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401 Shore Road, Somers Point, NJ 08244

10 Factors That Put You At Risk for Diabetes


November is American Diabetes Month and at Paul S. DeMarco, DPM, we treat many patients with this disease. One of the conditions associated with diabetes is nerve damage or neuropathy which causes a loss of sensation in your feet and an increased chance of injuries that can lead to infection and even amputation. It is possible to help prevent this disease. Currently, 86 million Americans are at risk for diabetes. Here are some factors that increase your risk for developing diabetes:

  1. Age—the older you are the greater your risk
  2. Gender—men are more likely to develop diabetes than women
  3. Being overweight
  4. High blood pressure
  5. Race—certain ethnicities have a higher incidence of diabetes, including: Mexican, African and Asian Americans, Native Hawaiians, Pacific Islanders and American Indians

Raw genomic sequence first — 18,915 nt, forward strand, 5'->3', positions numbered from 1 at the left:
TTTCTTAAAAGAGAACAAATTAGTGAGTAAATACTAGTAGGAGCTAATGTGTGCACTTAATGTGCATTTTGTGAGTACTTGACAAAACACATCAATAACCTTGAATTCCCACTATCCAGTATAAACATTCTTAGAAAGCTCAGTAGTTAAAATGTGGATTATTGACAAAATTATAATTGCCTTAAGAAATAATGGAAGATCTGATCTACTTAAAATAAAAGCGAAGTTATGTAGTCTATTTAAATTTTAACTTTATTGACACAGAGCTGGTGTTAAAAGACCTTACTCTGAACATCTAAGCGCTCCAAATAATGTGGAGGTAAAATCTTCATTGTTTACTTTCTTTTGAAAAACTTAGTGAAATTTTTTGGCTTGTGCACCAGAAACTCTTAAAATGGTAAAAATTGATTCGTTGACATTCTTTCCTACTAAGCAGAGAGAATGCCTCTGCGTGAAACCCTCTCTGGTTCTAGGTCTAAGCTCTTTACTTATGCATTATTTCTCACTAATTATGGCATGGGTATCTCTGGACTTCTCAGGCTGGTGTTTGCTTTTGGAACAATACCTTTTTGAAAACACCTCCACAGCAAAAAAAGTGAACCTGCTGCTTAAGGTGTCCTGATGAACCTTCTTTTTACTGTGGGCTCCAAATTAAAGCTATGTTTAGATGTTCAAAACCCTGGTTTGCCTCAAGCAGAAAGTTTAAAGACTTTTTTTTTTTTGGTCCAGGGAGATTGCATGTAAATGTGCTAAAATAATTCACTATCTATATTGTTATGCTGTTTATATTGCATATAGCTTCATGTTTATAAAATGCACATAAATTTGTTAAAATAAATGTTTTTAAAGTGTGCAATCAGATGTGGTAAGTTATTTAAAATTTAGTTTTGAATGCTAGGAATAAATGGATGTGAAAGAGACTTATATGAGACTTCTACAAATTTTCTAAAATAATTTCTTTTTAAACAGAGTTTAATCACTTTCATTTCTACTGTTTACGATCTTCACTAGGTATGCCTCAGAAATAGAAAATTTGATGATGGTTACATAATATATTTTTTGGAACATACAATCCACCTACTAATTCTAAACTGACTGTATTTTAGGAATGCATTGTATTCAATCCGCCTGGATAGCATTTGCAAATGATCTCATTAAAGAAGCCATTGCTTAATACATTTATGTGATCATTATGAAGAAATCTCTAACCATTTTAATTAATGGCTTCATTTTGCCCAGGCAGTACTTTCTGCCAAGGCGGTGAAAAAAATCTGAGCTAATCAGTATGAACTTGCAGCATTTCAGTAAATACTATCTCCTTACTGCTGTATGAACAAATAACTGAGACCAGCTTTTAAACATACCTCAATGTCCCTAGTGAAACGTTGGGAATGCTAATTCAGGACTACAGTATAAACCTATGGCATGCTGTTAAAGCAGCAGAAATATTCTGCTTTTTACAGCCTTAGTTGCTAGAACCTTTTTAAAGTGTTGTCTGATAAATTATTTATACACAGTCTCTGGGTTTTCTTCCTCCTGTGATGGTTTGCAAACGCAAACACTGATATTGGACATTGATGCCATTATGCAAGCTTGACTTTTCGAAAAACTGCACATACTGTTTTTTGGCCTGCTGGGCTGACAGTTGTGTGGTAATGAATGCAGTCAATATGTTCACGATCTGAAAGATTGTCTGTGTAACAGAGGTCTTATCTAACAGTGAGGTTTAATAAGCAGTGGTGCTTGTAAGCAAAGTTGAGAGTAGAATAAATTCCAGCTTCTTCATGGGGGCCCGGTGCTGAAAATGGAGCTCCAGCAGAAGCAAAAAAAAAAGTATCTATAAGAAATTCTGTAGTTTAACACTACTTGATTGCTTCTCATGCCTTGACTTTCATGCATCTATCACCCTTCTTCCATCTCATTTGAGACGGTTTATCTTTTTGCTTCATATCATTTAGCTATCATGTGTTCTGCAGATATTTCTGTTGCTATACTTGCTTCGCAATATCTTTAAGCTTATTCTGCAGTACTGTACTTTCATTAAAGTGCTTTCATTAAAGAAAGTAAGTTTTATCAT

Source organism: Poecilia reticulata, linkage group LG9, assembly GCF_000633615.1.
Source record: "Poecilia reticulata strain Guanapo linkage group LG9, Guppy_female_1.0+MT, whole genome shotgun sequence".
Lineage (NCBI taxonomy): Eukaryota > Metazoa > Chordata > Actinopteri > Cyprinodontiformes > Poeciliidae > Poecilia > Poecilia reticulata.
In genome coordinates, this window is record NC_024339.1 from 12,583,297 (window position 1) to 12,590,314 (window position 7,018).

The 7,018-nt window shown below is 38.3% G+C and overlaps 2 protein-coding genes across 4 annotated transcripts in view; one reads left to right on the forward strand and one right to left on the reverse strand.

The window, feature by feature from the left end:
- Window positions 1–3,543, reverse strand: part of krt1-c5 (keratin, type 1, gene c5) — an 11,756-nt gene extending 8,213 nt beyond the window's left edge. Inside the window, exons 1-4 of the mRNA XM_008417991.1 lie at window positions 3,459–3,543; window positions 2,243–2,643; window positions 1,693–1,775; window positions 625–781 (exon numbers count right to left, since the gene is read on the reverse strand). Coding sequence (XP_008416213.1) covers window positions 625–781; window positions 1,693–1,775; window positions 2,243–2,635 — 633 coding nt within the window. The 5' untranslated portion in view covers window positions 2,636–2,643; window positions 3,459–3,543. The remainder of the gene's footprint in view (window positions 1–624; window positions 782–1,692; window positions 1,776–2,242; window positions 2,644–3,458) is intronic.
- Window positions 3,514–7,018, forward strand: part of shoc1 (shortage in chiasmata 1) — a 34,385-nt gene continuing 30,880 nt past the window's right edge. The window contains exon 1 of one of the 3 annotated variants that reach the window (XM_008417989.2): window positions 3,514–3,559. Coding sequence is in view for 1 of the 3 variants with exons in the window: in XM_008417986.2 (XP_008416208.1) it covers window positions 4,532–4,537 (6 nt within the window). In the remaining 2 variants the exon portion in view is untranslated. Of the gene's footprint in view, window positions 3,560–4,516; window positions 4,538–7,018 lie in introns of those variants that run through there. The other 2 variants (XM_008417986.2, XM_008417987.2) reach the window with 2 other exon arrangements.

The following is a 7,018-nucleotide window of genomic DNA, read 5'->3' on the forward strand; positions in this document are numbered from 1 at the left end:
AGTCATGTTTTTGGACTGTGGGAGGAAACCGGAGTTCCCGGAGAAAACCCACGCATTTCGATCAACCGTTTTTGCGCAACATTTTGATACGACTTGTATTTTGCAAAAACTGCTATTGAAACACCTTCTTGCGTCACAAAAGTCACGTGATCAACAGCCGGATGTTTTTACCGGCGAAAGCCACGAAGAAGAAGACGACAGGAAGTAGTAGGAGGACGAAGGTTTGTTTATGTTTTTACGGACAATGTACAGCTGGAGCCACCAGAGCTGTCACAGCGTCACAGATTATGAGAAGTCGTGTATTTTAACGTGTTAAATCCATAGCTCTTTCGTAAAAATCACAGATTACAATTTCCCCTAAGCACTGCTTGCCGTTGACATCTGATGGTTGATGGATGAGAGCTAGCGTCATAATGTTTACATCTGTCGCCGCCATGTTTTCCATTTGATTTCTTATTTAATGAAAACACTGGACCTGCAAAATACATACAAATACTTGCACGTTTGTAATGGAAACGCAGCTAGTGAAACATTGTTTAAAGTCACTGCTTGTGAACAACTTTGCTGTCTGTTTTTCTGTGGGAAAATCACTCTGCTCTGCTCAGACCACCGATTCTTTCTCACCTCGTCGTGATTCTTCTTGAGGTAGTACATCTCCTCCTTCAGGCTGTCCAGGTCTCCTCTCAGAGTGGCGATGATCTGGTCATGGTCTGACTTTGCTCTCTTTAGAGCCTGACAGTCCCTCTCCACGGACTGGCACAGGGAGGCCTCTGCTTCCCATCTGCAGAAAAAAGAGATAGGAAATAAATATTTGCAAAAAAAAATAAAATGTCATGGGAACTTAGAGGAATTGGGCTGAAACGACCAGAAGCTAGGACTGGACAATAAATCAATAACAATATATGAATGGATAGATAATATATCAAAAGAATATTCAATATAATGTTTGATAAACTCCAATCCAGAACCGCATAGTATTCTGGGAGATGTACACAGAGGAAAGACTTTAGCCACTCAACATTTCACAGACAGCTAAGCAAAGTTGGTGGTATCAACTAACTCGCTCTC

6. Having gestational diabetes—women who had diabetes during a pregnancy are 7 times more likely to develop type 2 diabetes later in life
  7. Unhealthy cholesterol levels
  8. Smoking
  9. Inactive lifestyle
  10. High blood glucose

Take Control

Although it’s obvious that some of the above factors are not things you can change, there are plenty of steps you can take now to help ensure you do not develop diabetes in the future. You can start by meeting with our board certified podiatrist, Dr. Paul S. DeMarco for an examination of your feet. In many cases, early signs of diabetes first show up in your feet. The foot doctor will also want to get a family medical history and it’s important to know if any of your parents or siblings has diabetes.

Small changes can add up in a big way when it comes to stacking the deck against diabetes. Eating a well balanced diet and maintaining a healthy weight, being active, having regular checkups to monitor cholesterol, glucose and blood pressure and quitting smoking will all help you avoid diabetes and lead a healthier life. If you have more questions about diabetes and foot health, contact us by calling: (609) 927-4894.